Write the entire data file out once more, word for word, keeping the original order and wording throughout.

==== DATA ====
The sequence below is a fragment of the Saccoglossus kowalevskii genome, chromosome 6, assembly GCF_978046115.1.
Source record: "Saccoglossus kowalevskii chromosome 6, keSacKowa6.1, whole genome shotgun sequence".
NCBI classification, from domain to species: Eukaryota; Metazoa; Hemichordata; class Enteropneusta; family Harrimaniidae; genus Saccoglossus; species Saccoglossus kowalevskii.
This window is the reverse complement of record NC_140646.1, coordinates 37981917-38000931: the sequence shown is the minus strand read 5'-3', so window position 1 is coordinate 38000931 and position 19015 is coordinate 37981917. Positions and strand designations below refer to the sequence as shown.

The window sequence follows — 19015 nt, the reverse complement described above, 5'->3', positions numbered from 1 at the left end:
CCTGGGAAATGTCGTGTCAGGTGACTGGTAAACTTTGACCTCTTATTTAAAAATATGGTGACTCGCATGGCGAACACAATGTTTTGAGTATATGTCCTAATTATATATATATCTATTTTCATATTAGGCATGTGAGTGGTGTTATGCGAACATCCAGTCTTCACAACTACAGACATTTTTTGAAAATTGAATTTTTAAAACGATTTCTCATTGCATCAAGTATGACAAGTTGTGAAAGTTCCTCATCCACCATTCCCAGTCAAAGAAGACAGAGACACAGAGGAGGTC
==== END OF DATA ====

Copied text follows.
The sequence below is a fragment of the Saccoglossus kowalevskii genome, chromosome 6, assembly GCF_978046115.1.
Source record: "Saccoglossus kowalevskii chromosome 6, keSacKowa6.1, whole genome shotgun sequence".
NCBI classification, from domain to species: Eukaryota; Metazoa; Hemichordata; class Enteropneusta; family Harrimaniidae; genus Saccoglossus; species Saccoglossus kowalevskii.
This window is the reverse complement of record NC_140646.1, coordinates 37981917-38000931: the sequence shown is the minus strand read 5'-3', so window position 1 is coordinate 38000931 and position 19015 is coordinate 37981917. Positions and strand designations below refer to the sequence as shown.

The window sequence follows — 19015 nt, the reverse complement described above, 5'->3', positions numbered from 1 at the left end:
CCTGGGAAATGTCGTGTCAGGTGACTGGTAAACTTTGACCTCTTATTTAAAAATATGGTGACTCGCATGGCGAACACAATGTTTTGAGTATATGTCCTAATTATATATATATCTATTTTCATATTAGGCATGTGAGTGGTGTTATGCGAACATCCAGTCTTCACAACTACAGACATTTTTTGAAAATTGAATTTTTAAAACGATTTCTCATTGCATCAAGTATGACAAGTTGTGAAAGTTCCTCATCCACCATTCCCAGTCAAAGAAGACAGAGACACAGAGGAGGTC